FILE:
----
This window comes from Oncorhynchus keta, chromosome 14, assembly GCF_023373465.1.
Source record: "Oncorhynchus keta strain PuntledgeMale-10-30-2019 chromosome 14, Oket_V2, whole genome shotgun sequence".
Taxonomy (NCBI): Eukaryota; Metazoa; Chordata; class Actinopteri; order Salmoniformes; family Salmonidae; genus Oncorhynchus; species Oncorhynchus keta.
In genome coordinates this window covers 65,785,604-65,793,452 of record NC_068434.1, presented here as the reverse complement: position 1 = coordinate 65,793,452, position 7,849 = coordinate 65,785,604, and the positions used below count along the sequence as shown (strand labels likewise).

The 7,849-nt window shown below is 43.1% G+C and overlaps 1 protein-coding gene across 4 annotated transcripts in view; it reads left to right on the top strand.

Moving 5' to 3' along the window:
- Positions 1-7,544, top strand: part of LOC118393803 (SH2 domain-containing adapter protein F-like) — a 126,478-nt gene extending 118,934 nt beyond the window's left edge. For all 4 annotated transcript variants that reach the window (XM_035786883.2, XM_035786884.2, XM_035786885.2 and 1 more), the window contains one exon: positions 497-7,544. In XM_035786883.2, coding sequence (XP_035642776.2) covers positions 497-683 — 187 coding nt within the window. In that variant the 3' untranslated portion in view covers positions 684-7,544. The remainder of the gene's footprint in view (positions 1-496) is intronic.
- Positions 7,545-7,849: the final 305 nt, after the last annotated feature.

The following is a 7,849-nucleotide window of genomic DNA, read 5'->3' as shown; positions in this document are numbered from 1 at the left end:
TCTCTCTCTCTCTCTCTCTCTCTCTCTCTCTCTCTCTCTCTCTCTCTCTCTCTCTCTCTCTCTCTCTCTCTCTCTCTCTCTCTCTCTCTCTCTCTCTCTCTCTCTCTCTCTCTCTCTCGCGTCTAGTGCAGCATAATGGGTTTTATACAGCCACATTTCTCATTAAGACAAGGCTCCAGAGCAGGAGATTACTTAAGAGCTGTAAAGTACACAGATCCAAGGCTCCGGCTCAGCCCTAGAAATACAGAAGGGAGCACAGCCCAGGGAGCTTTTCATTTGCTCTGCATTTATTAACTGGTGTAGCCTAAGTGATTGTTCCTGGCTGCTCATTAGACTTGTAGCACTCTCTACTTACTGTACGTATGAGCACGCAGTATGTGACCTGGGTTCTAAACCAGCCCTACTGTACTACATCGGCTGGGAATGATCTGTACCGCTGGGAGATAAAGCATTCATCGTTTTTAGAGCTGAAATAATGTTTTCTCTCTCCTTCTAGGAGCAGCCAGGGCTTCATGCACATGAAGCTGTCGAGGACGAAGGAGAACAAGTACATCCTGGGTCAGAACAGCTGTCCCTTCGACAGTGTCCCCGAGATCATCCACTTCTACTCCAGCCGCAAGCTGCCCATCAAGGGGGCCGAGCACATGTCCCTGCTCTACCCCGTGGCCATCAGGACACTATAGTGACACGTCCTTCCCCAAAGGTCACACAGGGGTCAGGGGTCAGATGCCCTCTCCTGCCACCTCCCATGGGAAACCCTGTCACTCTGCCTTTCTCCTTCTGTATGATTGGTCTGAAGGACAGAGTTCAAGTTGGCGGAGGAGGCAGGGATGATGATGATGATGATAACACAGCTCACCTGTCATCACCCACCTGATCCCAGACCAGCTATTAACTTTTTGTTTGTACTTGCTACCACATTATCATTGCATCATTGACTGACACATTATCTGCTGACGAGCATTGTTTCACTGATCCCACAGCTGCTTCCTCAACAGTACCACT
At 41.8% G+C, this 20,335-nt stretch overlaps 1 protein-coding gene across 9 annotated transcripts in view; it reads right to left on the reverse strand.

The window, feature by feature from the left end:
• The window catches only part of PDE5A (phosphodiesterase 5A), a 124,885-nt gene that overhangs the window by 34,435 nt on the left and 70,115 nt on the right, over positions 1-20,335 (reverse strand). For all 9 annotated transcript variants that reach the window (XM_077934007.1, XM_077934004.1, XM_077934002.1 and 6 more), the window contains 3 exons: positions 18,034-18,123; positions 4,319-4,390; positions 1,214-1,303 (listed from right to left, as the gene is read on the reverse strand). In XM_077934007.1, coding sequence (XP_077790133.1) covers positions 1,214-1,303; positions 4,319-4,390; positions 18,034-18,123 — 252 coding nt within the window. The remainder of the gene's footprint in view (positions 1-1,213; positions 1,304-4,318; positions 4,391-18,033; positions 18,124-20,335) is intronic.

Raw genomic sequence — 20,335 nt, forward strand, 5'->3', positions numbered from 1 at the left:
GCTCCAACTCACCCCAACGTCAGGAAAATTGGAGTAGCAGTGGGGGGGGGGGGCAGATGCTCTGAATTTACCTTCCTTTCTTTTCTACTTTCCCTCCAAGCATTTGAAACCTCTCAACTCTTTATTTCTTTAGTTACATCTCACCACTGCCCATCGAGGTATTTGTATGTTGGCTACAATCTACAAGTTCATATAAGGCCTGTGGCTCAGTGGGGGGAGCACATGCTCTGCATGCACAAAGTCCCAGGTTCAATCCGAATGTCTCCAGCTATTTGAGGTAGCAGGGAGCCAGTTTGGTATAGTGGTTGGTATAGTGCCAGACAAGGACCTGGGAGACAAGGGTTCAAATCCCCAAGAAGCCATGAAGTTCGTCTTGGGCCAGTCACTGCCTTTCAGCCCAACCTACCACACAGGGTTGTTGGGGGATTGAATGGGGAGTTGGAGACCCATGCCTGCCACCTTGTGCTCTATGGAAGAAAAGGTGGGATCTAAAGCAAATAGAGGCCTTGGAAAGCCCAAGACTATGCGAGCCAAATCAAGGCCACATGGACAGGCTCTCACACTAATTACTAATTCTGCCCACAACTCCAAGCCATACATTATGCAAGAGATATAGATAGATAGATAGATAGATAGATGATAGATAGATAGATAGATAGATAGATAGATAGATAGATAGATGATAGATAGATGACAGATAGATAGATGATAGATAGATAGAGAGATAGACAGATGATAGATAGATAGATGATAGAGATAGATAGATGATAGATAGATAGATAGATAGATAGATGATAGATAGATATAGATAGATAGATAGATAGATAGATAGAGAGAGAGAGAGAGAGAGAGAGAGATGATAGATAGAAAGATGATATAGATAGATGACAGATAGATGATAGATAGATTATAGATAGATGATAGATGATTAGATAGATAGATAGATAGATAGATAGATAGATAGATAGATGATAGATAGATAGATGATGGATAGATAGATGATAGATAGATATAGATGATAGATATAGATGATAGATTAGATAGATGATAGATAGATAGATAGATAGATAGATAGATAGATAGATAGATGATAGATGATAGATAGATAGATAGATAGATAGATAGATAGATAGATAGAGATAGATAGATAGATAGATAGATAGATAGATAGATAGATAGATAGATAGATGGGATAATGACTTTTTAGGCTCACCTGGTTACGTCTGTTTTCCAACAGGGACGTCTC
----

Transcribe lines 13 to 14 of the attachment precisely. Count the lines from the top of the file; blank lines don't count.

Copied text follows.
• The window catches only part of PDE5A (phosphodiesterase 5A), a 124,885-nt gene that overhangs the window by 34,435 nt on the left and 70,115 nt on the right, over positions 1-20,335 (reverse strand). For all 9 annotated transcript variants that reach the window (XM_077934007.1, XM_077934004.1, XM_077934002.1 and 6 more), the window contains 3 exons: positions 18,034-18,123; positions 4,319-4,390; positions 1,214-1,303 (listed from right to left, as the gene is read on the reverse strand). In XM_077934007.1, coding sequence (XP_077790133.1) covers positions 1,214-1,303; positions 4,319-4,390; positions 18,034-18,123 — 252 coding nt within the window. The remainder of the gene's footprint in view (positions 1-1,213; positions 1,304-4,318; positions 4,391-18,033; positions 18,124-20,335) is intronic.

Raw genomic sequence — 20,335 nt, forward strand, 5'->3', positions numbered from 1 at the left: